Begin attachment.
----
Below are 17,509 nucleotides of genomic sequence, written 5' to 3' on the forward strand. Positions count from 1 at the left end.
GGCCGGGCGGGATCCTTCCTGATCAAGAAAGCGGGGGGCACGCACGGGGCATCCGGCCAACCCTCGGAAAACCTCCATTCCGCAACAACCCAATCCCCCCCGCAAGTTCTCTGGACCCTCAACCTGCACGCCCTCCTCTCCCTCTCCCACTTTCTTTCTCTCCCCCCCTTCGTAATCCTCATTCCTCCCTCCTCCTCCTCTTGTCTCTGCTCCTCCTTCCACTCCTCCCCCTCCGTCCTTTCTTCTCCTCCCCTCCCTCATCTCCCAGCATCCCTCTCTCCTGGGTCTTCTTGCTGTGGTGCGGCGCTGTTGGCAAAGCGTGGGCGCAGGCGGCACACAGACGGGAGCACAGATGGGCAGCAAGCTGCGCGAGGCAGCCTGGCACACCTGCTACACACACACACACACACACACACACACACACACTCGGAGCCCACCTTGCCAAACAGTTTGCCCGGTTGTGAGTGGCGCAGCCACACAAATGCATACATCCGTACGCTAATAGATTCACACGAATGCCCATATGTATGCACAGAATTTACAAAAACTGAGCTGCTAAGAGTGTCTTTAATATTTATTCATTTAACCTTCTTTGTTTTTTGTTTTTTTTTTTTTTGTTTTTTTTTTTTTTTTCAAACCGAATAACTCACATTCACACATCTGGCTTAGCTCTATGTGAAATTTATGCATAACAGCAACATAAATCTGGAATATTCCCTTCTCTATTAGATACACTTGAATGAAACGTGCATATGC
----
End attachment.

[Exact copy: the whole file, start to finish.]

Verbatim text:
Below are 17,509 nucleotides of genomic sequence, written 5' to 3' on the forward strand. Positions count from 1 at the left end.
GGCCGGGCGGGATCCTTCCTGATCAAGAAAGCGGGGGGCACGCACGGGGCATCCGGCCAACCCTCGGAAAACCTCCATTCCGCAACAACCCAATCCCCCCCGCAAGTTCTCTGGACCCTCAACCTGCACGCCCTCCTCTCCCTCTCCCACTTTCTTTCTCTCCCCCCCTTCGTAATCCTCATTCCTCCCTCCTCCTCCTCTTGTCTCTGCTCCTCCTTCCACTCCTCCCCCTCCGTCCTTTCTTCTCCTCCCCTCCCTCATCTCCCAGCATCCCTCTCTCCTGGGTCTTCTTGCTGTGGTGCGGCGCTGTTGGCAAAGCGTGGGCGCAGGCGGCACACAGACGGGAGCACAGATGGGCAGCAAGCTGCGCGAGGCAGCCTGGCACACCTGCTACACACACACACACACACACACACACACACACACTCGGAGCCCACCTTGCCAAACAGTTTGCCCGGTTGTGAGTGGCGCAGCCACACAAATGCATACATCCGTACGCTAATAGATTCACACGAATGCCCATATGTATGCACAGAATTTACAAAAACTGAGCTGCTAAGAGTGTCTTTAATATTTATTCATTTAACCTTCTTTGTTTTTTGTTTTTTTTTTTTTTGTTTTTTTTTTTTTTTTCAAACCGAATAACTCACATTCACACATCTGGCTTAGCTCTATGTGAAATTTATGCATAACAGCAACATAAATCTGGAATATTCCCTTCTCTATTAGATACACTTGAATGAAACGTGCATATGC